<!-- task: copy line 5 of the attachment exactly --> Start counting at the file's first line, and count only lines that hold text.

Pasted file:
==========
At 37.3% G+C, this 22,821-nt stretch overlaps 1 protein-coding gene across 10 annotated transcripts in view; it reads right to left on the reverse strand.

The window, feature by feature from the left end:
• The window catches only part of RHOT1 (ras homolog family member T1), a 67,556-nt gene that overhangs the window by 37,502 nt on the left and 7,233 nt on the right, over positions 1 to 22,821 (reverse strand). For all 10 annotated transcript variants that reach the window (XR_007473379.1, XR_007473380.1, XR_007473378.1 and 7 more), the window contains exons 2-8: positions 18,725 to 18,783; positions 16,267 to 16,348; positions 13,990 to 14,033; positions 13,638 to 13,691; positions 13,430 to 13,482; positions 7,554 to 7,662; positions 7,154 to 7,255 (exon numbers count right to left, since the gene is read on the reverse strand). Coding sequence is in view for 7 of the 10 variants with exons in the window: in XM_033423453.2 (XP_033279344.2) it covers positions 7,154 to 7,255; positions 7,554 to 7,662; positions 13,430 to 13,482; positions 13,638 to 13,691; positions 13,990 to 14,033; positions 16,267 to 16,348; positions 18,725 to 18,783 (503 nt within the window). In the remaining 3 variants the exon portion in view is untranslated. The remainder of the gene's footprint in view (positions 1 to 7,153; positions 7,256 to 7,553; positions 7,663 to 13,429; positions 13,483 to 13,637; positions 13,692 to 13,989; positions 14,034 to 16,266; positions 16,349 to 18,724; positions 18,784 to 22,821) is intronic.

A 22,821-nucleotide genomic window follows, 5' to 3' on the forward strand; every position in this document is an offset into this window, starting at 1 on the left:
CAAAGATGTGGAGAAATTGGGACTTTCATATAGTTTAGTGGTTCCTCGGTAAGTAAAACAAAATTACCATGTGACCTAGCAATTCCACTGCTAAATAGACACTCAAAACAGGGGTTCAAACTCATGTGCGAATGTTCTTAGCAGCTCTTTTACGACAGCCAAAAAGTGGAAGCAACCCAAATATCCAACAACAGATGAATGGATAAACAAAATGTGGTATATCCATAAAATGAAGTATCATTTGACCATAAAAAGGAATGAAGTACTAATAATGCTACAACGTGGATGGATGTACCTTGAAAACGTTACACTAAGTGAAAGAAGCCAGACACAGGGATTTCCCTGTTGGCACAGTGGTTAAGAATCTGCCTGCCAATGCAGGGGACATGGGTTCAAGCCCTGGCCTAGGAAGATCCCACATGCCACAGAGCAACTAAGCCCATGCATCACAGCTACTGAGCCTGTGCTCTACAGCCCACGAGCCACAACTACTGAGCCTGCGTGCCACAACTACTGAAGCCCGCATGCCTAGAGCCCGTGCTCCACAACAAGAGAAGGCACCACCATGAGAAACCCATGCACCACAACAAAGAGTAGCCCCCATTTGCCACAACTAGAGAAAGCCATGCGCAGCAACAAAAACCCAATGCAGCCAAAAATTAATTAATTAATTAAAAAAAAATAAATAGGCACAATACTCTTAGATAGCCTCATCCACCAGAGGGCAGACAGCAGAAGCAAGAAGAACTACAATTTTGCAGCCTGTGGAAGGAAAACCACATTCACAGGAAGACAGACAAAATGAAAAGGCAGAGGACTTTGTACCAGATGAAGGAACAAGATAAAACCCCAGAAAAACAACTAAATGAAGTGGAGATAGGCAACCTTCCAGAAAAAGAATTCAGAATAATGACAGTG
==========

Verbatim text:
CAAAGATGTGGAGAAATTGGGACTTTCATATAGTTTAGTGGTTCCTCGGTAAGTAAAACAAAATTACCATGTGACCTAGCAATTCCACTGCTAAATAGACACTCAAAACAGGGGTTCAAACTCATGTGCGAATGTTCTTAGCAGCTCTTTTACGACAGCCAAAAAGTGGAAGCAACCCAAATATCCAACAACAGATGAATGGATAAACAAAATGTGGTATATCCATAAAATGAAGTATCATTTGACCATAAAAAGGAATGAAGTACTAATAATGCTACAACGTGGATGGATGTACCTTGAAAACGTTACACTAAGTGAAAGAAGCCAGACACAGGGATTTCCCTGTTGGCACAGTGGTTAAGAATCTGCCTGCCAATGCAGGGGACATGGGTTCAAGCCCTGGCCTAGGAAGATCCCACATGCCACAGAGCAACTAAGCCCATGCATCACAGCTACTGAGCCTGTGCTCTACAGCCCACGAGCCACAACTACTGAGCCTGCGTGCCACAACTACTGAAGCCCGCATGCCTAGAGCCCGTGCTCCACAACAAGAGAAGGCACCACCATGAGAAACCCATGCACCACAACAAAGAGTAGCCCCCATTTGCCACAACTAGAGAAAGCCATGCGCAGCAACAAAAACCCAATGCAGCCAAAAATTAATTAATTAATTAAAAAAAAATAAATAGGCACAATACTCTTAGATAGCCTCATCCACCAGAGGGCAGACAGCAGAAGCAAGAAGAACTACAATTTTGCAGCCTGTGGAAGGAAAACCACATTCACAGGAAGACAGACAAAATGAAAAGGCAGAGGACTTTGTACCAGATGAAGGAACAAGATAAAACCCCAGAAAAACAACTAAATGAAGTGGAGATAGGCAACCTTCCAGAAAAAGAATTCAGAATAATGACAGTG